His ultimate point is that while it is possible to time the exit, there are psychological and other factors that nearly always prevent effective timing of re-entry and that the market timers inevitably are playing catch-up. He does not take into account tax considerations.
Trying to predict the course of stock prices from the miasma of news reports, television ((CNBC)) commentary, and technical trends is also impossible. The news sources are not reliable, are often biased and are certainly incomplete. The quality of information rivals that you would find on Twitter. You might be able to get a general sense of what is going on, but my brain is simply not capable of sorting through all the chatter to figure out what is coming next and more importantly, how it will affect the markets. I am not even going to try to comment on domestic politics other than to express the hope that someday the press will step up and start reporting events in a neutral and unbiased fashion. And need I say anything about the daily commentary on the financial news programs? Put a microphone in front of anyone and they will confidently express their perspective which in the end, " . . .is full of sound and fury and signifies nothing." Their jobs require having an opinion every day. Consistency is not the mark of financial commentators. Technical analysis is, submit, inherently backward looking.
So, in my mind, unless you are a very nimble trader, which I am not, the only intelligent and ultimately profitable long term course of action has the following components:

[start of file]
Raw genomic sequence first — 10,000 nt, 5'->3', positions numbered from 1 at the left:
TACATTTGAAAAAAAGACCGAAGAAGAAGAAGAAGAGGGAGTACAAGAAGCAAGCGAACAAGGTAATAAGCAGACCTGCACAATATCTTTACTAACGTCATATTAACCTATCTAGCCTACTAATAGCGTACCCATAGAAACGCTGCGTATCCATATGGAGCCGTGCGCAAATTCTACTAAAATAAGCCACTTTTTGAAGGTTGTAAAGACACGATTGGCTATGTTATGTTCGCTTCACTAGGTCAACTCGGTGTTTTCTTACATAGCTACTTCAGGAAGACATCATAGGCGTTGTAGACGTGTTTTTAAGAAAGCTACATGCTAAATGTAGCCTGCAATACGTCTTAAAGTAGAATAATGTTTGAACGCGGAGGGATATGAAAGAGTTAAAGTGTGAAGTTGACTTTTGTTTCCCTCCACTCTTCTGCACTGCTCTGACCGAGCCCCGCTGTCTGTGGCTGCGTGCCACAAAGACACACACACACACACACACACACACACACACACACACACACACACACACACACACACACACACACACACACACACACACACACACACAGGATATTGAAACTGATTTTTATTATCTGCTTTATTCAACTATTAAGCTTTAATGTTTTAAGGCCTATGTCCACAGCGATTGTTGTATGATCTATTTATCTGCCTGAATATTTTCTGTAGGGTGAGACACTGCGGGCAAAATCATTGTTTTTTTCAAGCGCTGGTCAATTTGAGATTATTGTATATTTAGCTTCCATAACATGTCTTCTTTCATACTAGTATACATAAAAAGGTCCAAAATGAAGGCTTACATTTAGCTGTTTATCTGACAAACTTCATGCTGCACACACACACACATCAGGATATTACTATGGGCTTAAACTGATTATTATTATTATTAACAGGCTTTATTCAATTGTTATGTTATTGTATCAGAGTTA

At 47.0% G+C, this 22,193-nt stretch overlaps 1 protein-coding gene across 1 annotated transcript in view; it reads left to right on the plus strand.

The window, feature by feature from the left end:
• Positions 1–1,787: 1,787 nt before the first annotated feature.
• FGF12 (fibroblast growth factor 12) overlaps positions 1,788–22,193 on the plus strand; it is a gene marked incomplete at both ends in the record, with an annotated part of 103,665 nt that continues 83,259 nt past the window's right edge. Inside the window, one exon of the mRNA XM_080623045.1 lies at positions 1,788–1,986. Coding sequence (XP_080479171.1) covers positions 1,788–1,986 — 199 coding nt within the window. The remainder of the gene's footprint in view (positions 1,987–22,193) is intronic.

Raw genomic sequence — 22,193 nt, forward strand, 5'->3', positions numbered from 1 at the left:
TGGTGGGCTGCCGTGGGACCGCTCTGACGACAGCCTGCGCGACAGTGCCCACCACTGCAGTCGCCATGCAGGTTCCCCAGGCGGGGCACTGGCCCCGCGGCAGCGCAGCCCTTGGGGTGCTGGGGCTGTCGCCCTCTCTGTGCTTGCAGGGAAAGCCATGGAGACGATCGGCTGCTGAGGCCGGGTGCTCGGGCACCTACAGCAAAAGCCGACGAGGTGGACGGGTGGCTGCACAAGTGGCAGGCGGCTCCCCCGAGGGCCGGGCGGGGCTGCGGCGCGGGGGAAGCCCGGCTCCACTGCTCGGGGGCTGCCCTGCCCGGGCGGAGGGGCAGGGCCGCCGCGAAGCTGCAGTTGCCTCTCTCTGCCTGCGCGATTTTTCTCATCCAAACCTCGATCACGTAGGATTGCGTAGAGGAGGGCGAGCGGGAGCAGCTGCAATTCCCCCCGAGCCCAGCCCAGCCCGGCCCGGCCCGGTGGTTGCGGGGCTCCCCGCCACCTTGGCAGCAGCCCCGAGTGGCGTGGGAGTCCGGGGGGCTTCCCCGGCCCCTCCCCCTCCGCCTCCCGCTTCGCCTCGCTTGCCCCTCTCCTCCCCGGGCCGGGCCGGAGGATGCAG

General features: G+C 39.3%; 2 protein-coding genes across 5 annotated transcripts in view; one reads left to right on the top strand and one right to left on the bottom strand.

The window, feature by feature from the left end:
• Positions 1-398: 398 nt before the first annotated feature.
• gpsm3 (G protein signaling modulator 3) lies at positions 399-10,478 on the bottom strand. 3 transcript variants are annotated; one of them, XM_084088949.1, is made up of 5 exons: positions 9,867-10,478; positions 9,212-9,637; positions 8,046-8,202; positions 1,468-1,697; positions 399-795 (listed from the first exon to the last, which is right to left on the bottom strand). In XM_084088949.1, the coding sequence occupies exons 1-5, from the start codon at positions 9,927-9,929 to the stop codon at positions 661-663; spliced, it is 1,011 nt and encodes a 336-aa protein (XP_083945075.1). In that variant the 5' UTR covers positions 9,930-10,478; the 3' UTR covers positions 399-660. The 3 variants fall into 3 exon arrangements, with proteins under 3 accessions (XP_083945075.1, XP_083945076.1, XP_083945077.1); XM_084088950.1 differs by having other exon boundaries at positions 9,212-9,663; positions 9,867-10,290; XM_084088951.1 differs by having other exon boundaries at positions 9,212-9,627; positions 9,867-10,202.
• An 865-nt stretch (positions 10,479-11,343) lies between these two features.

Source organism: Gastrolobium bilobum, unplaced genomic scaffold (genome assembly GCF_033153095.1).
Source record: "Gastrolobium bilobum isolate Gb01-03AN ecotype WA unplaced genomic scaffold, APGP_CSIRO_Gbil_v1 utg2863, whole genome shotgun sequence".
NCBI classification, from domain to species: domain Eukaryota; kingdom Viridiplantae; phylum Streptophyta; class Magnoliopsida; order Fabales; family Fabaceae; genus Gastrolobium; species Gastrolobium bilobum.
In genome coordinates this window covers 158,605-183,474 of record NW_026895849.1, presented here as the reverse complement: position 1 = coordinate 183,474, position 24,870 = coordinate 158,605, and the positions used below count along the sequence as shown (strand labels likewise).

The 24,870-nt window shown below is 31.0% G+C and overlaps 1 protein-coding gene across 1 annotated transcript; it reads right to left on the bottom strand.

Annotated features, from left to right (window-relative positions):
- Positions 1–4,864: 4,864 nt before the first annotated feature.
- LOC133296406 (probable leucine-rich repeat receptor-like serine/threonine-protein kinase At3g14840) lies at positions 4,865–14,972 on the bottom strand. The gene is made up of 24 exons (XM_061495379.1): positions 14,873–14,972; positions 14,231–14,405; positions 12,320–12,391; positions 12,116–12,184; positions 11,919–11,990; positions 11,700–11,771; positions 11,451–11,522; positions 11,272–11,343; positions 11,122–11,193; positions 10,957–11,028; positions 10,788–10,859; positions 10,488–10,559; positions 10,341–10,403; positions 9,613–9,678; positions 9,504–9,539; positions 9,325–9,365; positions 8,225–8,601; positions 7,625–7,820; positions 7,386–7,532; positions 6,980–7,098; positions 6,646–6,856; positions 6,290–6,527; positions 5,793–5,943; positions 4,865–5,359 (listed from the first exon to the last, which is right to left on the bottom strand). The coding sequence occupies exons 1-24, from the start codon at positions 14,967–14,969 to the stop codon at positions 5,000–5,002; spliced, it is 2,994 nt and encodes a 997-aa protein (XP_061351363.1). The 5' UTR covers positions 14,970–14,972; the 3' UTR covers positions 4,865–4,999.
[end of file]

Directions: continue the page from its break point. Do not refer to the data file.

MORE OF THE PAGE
1. Consider Warren Buffett's advice and invest in solid companies that have clear track records, that pay dividends, and are in markets where technical obsolescence is not a risk. There was no Kodak in Warren's portfolio.
2. If you are going to follow the latest darlings, do so with a small portion of your portfolio.
3. Don't be influenced by "stock stories." There are as many stock stories as there are hustlers trying to sell you something for their benefit, not yours.
4. Don't stay married to ideas that have run their course. Re-evaluate the reasons why you made the investment in the first place, and if they are no longer true, or have proven false, take the hit and get out.
5. Acknowledge that every investor has losing positions. Be willing to take the loss and consider using the loss to offset a gain in what was a winner but which might not have further prospects.
6. Think in terms of years and not in terms of days, weeks or months.
7. Don't panic.
Last Friday confirms my view that we are not headed to Armageddon and that the core of the market is holding quite well. We are in a period of uncertainty largely due to a lack of leadership in almost every realm. However, the market is not frothy as it was in 2000, and while uncertainty tends to breed volatility, the emotional strength to ride out and indeed to take advantage of corrections big and small is the mark of a long term successful investor.
Disclosure: The author has no positions in any stocks mentioned, and no plans to initiate any positions within the next 72 hours. The author wrote this article themselves, and it expresses their own opinions. The author is not receiving compensation for it (other than from Seeking Alpha). The author has no business relationship with any company whose stock is mentioned in this article.